Think the police state isn’t catching up to us all?
Just better hope that nothing happens to you, even if you aren’t doing anything wrong… because authorities are now combing through travel data and flagging anyone who might be carrying cash.
They want the cash, and the DEA say they are targeting couriers for drug money, but in most cases simply seizing cash and release suspects without charge.
Federal drug agents regularly mine Americans’ travel information to profile people who might be ferrying money for narcotics traffickers — though they almost never use what they learn to make arrests or build criminal cases.
Instead, that targeting has helped the Drug Enforcement Administration seize a small fortune in cash.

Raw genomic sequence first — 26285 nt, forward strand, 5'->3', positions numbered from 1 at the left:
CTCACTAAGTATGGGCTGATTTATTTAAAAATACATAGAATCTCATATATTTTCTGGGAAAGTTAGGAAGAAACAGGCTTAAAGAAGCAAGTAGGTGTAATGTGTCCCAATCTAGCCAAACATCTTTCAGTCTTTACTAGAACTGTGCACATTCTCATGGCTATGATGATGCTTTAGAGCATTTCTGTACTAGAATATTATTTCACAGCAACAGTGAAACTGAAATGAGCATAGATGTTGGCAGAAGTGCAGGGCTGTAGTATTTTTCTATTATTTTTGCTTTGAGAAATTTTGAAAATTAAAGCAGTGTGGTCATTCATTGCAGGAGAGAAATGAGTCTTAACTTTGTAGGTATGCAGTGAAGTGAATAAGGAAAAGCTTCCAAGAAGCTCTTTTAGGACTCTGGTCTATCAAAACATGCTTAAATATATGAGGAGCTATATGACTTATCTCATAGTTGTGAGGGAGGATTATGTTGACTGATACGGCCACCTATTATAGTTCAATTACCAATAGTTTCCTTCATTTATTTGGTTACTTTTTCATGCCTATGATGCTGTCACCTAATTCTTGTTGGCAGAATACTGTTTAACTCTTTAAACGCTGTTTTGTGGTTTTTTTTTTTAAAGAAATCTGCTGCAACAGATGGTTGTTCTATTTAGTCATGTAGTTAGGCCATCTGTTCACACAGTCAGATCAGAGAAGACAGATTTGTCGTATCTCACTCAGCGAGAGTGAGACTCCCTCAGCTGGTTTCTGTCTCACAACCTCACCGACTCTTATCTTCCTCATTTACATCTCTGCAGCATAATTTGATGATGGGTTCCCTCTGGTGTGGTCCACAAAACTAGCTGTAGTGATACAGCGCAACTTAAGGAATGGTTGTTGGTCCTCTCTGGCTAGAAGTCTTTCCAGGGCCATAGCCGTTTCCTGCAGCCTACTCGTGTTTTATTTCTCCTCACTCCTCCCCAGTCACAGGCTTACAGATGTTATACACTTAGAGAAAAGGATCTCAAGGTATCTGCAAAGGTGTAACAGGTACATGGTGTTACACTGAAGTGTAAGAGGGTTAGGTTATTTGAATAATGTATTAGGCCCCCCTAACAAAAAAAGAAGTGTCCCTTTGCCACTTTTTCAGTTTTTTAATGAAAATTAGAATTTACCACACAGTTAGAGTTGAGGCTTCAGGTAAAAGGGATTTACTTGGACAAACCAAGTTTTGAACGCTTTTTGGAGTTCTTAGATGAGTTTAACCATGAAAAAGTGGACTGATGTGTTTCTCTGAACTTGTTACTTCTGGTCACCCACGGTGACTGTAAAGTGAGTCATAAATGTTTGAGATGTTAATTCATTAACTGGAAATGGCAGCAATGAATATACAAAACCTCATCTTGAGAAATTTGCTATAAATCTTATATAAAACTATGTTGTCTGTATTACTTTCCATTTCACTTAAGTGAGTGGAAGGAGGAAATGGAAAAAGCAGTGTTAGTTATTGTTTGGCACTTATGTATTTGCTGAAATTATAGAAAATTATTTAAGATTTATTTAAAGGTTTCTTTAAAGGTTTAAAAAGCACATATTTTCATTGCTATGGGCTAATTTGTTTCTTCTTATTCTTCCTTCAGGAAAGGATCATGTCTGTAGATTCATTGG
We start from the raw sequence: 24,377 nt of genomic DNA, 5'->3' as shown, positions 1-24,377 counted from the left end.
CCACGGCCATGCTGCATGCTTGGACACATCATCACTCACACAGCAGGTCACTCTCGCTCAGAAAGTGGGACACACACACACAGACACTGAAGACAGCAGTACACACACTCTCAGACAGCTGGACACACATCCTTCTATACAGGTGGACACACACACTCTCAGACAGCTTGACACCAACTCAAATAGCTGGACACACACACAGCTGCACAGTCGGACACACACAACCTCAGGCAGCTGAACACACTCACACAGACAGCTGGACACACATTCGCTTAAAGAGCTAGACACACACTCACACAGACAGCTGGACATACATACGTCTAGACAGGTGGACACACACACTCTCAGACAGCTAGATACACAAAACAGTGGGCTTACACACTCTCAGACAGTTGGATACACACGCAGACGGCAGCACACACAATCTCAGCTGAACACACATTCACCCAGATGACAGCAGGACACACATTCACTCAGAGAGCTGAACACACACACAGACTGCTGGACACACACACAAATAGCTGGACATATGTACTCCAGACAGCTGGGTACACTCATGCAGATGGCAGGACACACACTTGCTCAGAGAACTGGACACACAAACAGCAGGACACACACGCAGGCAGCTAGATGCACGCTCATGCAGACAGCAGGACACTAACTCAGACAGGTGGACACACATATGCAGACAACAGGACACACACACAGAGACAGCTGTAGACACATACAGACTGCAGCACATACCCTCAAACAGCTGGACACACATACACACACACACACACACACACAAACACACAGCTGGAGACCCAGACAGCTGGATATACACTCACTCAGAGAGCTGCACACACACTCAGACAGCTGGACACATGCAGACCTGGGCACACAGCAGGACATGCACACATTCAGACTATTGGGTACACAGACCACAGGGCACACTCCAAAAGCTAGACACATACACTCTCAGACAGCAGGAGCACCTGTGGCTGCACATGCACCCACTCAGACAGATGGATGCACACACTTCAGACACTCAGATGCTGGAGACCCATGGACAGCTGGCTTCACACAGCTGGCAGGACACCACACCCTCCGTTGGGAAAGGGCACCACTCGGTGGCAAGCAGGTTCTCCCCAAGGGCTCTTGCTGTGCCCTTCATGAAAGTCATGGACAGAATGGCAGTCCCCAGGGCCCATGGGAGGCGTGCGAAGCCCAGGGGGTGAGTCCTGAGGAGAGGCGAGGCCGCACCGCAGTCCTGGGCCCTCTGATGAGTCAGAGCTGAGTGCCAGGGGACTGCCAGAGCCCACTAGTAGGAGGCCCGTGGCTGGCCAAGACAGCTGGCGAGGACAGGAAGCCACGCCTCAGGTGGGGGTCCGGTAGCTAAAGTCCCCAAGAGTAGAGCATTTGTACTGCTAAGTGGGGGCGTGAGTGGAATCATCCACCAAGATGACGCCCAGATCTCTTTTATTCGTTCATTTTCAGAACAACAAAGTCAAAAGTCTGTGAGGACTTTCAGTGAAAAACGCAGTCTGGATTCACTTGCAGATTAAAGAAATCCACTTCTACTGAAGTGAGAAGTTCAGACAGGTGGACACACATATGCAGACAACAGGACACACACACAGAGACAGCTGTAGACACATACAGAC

DEA agents have profiled passengers on Amtrak trains and nearly every major U.S. airline, drawing on reports from a network of travel-industry informants that extends from ticket counters to back offices, a USA TODAY investigation has found. Agents assigned to airports and train stations singled out passengers for questioning or searches for reasons as seemingly benign as traveling one-way to California or having paid for a ticket in cash.
The DEA surveillance is separate from the vast and widely-known anti-terrorism apparatus that now surrounds air travel, which is rarely used for routine law enforcement. It has been carried out largely without the airlines’ knowledge.